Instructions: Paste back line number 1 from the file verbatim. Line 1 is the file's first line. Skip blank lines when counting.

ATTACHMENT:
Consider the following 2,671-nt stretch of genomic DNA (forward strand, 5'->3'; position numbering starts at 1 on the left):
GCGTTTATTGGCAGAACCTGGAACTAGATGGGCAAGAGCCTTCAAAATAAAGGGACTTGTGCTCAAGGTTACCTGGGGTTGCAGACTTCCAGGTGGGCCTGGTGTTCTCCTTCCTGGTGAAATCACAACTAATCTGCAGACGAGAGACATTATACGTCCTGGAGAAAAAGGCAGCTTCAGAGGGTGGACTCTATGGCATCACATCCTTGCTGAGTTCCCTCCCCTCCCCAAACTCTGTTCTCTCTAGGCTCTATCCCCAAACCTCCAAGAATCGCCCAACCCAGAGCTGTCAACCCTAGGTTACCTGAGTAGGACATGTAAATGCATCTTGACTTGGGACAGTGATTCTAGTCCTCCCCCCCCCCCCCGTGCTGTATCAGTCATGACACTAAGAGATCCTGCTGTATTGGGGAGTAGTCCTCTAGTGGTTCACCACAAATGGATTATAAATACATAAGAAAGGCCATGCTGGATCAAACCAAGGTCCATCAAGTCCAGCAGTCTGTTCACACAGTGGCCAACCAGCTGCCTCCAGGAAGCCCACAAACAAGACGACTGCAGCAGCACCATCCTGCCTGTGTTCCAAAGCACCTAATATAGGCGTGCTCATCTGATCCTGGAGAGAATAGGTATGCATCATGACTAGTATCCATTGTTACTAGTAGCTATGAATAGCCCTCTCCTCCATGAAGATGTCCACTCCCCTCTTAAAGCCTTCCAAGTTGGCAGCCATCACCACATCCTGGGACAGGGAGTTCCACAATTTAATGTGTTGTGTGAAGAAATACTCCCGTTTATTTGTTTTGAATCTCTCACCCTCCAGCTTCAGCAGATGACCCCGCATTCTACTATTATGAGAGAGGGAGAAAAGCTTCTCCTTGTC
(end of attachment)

Consider the following 2,671-nt stretch of genomic DNA (forward strand, 5'->3'; position numbering starts at 1 on the left):